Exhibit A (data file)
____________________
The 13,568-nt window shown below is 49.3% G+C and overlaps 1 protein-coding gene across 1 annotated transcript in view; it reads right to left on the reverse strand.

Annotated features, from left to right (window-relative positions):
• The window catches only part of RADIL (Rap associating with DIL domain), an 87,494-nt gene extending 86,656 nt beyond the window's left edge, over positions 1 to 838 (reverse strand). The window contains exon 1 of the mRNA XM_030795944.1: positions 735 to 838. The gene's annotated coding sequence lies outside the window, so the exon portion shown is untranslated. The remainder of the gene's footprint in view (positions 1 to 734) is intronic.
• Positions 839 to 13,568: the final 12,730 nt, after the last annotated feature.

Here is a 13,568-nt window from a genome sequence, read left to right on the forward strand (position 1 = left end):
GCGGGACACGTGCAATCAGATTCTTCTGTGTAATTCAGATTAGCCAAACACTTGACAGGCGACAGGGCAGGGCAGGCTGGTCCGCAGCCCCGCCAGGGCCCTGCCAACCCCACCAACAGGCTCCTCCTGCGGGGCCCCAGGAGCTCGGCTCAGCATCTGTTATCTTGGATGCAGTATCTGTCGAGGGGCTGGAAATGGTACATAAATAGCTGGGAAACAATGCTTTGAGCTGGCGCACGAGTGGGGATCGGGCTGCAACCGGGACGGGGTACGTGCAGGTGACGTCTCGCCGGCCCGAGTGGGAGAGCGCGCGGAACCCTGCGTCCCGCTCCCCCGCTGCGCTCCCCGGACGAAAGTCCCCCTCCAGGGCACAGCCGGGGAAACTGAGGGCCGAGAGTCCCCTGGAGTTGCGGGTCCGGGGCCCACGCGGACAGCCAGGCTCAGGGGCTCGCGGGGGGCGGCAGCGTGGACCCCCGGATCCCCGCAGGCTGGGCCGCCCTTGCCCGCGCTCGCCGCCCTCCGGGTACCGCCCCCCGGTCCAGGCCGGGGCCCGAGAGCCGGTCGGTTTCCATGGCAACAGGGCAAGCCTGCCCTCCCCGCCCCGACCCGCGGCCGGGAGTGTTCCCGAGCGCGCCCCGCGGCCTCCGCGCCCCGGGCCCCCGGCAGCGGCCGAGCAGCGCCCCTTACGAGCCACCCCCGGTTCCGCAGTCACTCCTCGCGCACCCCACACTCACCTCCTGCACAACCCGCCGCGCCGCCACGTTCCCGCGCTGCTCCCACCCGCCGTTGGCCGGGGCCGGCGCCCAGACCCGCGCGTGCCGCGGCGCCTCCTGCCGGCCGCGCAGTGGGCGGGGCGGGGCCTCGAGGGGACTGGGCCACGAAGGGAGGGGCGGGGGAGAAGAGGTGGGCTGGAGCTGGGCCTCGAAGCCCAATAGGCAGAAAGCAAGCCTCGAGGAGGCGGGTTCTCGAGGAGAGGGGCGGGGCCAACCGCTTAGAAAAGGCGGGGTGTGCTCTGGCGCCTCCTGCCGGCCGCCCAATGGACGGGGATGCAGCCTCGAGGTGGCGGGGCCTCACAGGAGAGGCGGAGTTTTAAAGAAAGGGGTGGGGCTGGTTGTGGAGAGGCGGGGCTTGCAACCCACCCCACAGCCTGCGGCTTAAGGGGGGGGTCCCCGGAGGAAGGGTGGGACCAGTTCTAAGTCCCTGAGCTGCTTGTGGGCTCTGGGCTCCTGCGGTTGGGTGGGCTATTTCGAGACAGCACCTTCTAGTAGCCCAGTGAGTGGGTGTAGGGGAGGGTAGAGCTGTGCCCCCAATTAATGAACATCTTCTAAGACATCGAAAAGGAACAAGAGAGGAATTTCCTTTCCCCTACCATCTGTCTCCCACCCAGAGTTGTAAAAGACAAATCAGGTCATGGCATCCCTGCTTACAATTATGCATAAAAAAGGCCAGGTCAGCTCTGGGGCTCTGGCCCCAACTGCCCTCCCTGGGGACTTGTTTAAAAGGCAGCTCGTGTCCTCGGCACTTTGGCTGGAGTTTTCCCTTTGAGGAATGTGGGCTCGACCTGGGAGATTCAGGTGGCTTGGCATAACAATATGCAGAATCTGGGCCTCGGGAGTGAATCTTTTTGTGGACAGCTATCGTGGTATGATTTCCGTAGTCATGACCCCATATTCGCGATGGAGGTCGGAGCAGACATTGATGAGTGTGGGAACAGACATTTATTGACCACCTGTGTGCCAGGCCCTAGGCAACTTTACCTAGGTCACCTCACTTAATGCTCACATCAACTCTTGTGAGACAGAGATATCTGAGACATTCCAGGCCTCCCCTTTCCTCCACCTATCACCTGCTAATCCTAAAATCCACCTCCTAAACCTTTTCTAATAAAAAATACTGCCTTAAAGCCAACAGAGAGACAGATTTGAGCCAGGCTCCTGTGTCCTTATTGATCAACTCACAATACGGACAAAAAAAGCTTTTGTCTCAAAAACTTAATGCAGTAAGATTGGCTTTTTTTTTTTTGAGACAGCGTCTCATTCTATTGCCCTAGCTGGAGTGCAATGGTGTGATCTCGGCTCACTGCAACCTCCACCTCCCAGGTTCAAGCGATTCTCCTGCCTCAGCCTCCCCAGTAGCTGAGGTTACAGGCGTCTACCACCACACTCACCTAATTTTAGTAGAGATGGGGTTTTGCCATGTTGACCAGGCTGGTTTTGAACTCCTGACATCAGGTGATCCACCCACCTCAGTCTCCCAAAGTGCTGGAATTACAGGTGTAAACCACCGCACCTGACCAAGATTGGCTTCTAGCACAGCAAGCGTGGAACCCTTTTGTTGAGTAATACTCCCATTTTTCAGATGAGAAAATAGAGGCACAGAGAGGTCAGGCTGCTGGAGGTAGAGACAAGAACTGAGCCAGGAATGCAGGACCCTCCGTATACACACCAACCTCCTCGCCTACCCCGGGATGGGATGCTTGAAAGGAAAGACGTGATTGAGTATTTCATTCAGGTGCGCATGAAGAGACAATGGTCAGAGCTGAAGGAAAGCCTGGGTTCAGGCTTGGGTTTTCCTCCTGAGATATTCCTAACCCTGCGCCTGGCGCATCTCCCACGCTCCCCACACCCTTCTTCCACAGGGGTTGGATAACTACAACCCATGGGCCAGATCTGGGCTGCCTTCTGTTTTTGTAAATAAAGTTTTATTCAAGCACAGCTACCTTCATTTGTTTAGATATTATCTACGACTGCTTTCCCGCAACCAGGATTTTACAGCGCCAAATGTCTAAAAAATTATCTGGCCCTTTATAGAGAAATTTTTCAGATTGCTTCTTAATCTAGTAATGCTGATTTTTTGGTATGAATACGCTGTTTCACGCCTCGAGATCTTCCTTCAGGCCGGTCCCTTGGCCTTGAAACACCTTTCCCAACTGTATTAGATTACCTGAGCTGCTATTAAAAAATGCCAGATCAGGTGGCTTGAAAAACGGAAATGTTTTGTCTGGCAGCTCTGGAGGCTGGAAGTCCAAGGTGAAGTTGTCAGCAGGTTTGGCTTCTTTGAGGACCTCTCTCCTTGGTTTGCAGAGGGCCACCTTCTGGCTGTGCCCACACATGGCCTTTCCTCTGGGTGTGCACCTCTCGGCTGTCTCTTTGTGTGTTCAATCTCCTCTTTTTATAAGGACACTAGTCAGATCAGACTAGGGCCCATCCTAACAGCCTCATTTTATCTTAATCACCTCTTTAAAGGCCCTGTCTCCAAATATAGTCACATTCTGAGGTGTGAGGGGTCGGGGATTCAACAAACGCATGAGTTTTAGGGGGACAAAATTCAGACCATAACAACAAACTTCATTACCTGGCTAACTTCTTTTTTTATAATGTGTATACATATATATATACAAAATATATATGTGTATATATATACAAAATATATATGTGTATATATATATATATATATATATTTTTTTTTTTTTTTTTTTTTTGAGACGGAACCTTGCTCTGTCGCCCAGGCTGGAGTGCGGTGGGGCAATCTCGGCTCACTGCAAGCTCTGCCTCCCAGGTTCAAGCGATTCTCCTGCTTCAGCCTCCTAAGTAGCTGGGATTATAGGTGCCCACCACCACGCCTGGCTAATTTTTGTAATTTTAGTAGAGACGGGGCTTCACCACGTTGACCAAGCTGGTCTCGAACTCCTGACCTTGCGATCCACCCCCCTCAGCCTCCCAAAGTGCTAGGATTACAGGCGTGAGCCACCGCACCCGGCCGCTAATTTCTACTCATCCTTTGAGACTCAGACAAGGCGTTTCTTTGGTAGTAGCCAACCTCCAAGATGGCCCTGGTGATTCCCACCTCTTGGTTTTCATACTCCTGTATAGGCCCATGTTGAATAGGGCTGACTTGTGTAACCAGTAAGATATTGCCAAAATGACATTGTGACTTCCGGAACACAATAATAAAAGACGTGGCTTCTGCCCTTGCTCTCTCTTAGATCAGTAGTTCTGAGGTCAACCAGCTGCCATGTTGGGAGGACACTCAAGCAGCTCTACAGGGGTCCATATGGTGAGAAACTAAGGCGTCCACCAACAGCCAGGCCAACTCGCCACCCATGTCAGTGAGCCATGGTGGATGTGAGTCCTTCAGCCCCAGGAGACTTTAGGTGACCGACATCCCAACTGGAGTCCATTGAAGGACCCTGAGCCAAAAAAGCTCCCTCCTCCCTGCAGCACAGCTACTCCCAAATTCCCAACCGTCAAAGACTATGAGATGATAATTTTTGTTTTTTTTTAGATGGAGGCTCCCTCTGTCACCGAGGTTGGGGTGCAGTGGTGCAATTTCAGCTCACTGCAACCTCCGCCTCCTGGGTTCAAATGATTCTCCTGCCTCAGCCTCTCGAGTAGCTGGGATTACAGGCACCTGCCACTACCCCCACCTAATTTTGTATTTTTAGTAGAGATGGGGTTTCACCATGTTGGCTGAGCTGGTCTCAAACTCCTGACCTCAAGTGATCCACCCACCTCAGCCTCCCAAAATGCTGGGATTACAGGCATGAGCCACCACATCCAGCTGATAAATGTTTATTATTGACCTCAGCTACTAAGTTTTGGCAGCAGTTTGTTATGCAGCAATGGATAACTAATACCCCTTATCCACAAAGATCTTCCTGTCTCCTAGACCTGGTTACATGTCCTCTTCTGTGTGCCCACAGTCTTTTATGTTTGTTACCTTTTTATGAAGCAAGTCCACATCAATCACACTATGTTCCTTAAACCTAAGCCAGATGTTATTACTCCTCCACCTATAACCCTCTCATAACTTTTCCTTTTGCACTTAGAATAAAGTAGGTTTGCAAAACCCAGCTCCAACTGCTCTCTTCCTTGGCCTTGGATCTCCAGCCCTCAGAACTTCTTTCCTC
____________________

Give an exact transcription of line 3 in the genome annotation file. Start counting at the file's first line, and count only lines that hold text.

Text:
• The window catches only part of RADIL (Rap associating with DIL domain), an 87,494-nt gene extending 86,656 nt beyond the window's left edge, over positions 1 to 838 (reverse strand). The window contains exon 1 of the mRNA XM_030795944.1: positions 735 to 838. The gene's annotated coding sequence lies outside the window, so the exon portion shown is untranslated. The remainder of the gene's footprint in view (positions 1 to 734) is intronic.